Back in July when I had my blood tested, my hemoglobin levels were found to be in the ideal range so I don’t overly concern myself with iron (Hemoglobin A1C: 5.1 which also puts me at a lower risk of diabetes). That said many plant foods that I regularly consume are high in iron. Dark leafy greens and dried beans are perhaps the best sources of non-heme iron. Not only is kale, collards, and spinach all high in iron but they also contain vitamin C, which helps the absorption of non-heme, and are overall, healthy for everyone to consume. In fact, per 100 calories, cooked spinach has more than 15x the amount of iron than a steak! Soybeans, lentils, tofu are also all excellent sources - and all higher in iron than steak per 100 calories-and are accessible and affordable.

However, sometimes just eating foods high in iron won’t be enough, as my friend recently found out. The good news is just because she was diagnosed as being anemic, doesn’t mean she needs to turn to meat. Nor does it necessarily mean she should start gulping iron supplements. Dr. Michael Greger of suggests that those who are diagnosed with anemia talk with their physician about first trying to get their blood hemogloblin levels up through diet alone, because a recent study found an increase in oxidative stress in the body.

Luckily, there are many things we can do to help encourage our bodies to absorb non-heme iron found in our food.

As I mentioned above, vitamin c rich foods helps our bodies absorb non-heme iron. While dark leafy greens have both iron and vitamin c, if you are eating a food that is lower in vitamin C such as chickpeas, it is best if you include a food higher in vitamin c with it such as bell pepper, citrus fruits, broccoli ect. It’s also not a bad idea to avoid taking in tea or coffee as both can block iron absorption.

Another slick trick to help improve the bioavailability of non-heme iron is to prepare your dish with foods such as garlic and onion. The allium family of vegetables foods have phytonutrients that help promote iron absorption. Also steaming your dark leafy greens before eating them can also help improve your bodies iron absorption.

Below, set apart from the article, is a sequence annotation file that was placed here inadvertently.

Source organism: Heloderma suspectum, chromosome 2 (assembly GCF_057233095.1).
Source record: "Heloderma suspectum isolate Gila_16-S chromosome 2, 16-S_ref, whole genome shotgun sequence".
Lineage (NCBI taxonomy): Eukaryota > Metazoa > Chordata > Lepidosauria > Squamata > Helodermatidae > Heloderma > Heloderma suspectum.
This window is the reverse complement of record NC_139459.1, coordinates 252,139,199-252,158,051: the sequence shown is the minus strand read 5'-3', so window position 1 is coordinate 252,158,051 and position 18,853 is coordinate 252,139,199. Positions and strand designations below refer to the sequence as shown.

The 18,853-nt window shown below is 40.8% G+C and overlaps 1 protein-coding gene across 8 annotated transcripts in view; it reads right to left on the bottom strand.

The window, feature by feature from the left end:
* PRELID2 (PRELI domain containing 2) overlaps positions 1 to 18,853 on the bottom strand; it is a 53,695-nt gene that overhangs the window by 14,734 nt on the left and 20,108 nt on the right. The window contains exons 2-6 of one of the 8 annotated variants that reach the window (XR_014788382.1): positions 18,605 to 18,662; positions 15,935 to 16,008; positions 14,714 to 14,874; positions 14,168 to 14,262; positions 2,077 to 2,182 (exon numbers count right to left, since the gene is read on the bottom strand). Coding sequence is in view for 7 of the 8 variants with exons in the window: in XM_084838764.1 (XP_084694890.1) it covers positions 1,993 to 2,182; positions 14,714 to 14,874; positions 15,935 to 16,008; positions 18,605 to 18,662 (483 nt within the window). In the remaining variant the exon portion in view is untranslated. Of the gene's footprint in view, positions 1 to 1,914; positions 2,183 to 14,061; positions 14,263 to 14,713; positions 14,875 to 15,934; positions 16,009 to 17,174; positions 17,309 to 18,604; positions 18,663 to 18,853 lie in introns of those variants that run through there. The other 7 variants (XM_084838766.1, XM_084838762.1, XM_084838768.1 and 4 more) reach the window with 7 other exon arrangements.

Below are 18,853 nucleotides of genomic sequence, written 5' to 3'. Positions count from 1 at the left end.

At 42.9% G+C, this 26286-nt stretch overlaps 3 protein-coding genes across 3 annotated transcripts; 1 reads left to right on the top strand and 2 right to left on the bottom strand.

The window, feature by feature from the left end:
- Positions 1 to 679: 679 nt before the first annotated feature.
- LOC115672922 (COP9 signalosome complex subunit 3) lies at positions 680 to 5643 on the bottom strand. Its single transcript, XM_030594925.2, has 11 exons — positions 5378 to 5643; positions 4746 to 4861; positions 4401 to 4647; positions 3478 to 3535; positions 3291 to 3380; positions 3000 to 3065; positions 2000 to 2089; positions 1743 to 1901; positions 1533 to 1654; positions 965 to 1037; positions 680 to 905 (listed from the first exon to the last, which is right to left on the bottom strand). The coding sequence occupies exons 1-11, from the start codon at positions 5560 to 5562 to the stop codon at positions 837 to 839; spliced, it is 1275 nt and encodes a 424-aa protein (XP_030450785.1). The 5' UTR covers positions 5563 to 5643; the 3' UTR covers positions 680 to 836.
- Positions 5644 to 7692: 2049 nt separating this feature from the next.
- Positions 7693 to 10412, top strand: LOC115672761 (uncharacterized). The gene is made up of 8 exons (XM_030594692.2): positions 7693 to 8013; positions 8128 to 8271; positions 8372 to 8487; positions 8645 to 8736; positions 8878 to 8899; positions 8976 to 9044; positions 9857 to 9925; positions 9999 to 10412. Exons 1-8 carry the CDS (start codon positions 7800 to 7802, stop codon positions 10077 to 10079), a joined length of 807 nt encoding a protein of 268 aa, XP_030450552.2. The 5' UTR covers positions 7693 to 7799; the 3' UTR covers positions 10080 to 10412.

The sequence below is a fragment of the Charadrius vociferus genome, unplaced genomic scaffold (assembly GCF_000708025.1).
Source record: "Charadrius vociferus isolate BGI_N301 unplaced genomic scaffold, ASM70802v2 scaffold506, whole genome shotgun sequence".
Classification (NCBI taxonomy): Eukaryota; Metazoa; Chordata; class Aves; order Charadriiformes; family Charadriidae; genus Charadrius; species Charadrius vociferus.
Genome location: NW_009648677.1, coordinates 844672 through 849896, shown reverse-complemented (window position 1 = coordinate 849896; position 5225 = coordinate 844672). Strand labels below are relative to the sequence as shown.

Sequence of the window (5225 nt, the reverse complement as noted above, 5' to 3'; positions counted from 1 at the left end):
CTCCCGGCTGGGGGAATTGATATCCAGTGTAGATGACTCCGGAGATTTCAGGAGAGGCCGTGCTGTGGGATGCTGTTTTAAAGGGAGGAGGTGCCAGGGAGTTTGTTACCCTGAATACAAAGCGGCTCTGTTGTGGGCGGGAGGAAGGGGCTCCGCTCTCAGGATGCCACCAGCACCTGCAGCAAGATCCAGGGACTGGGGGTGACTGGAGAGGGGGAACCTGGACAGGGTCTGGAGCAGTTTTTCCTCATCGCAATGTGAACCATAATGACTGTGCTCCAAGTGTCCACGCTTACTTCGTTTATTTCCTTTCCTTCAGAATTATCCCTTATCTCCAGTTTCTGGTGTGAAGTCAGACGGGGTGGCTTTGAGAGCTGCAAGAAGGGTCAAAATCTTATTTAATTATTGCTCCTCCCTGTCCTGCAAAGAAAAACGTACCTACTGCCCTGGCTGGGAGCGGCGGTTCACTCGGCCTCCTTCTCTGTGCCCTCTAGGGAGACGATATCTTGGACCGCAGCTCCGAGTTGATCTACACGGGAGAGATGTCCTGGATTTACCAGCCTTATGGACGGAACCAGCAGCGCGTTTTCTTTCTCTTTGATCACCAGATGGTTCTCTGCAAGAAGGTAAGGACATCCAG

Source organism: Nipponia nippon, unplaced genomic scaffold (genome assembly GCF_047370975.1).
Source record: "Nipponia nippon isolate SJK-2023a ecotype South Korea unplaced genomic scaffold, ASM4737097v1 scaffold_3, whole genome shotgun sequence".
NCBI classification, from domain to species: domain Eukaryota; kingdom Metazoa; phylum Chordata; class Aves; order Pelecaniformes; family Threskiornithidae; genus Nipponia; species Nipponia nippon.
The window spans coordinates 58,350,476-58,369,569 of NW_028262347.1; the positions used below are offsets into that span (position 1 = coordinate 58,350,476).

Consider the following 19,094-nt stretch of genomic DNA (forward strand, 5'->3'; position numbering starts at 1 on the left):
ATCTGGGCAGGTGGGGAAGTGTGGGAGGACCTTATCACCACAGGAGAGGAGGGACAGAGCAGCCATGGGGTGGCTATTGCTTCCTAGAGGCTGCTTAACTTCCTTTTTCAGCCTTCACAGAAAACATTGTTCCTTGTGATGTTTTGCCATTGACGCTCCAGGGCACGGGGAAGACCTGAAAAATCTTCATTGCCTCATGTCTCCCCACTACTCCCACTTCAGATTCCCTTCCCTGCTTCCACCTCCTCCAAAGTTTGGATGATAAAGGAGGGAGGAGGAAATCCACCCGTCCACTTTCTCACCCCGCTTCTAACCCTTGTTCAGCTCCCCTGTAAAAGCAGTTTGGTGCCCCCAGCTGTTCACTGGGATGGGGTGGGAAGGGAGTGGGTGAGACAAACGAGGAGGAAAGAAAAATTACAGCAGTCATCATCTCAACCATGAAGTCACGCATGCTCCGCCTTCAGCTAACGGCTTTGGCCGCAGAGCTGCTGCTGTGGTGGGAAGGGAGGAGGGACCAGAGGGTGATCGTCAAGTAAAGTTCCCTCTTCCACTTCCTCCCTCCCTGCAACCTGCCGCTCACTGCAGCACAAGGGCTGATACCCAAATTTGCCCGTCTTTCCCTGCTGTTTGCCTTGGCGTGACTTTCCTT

While cooking with cast iron has also been shown to increase the amount of iron content in foods, our bodies are less able to manage the absorption of that type of iron - making it less than ideal for those already with healthy storages of iron.
Below is a chart of plant foods high in iron:
Food                       Amount            Iron (mg)
Soybeans, cooked         1 cup                  8.8
Lentils, cooked             1 cup                  6.6
Spinach, cooked           1 cup                  6.4
Tofu                             4 oz                     4.7
Chickpeas, cooked       1 cup                   4.7
Swiss Chard, cooked    1 cup                   4.0
White Potato                1 large                3.2
Quinoa, cooked            1 cup                  2.8
Pumpkin Seeds             1 cup                  2.1
Raisins                          ½ cup                 1.6
Kale, cooked                1 cup                  1.2
Broccoli, cooked          1 cup                  1.1

Source: USDA Nutrient Database for Standard Reference.

Further reading:
Brazier, Brendan, Thrive: The Vegan Nutrition Guide to Optimal Performance in Sports and Life. 2007.

Cook, J.D. “Adaption in Iron Metabolism.” Journal of American Journal of Clinical Nutrition. February, 1990

Stankiewicz, J. and S. D. Brass. “Role of iron in neurotoxicity: A cause for concern in the elderly?” Current Opinon of Clinical Nutrition and Metabolic Care, 2009. 

McDougall, Craig, M.D. “Letter to the Editor: Plant Based Diets Are Not Nutritionally Deficient.” The Permanente Journal. Spring; 17. 

 “The McDougall Newsletter.” Vol 12, Issue 8. The Asian Paradox: End of the Line for Low Carb Diets? Literature Review

Hunt, JR. “Bioavailablitliy of iron, zinc, and other trace minerals from vegetarian diets.” American Journal of Clinical Nutrition. Sept 2003; 78. 

Pulde, Alona, M.D. and Matthew Lederman, M.D. Keep it Simple, Keep it Whole: Your Guide to Optimum Health. 2009.

As always the information presented in this blog is for educational purposes only. It should not be considered as specific medical, nutritional, lifestyle, or other health-related advice.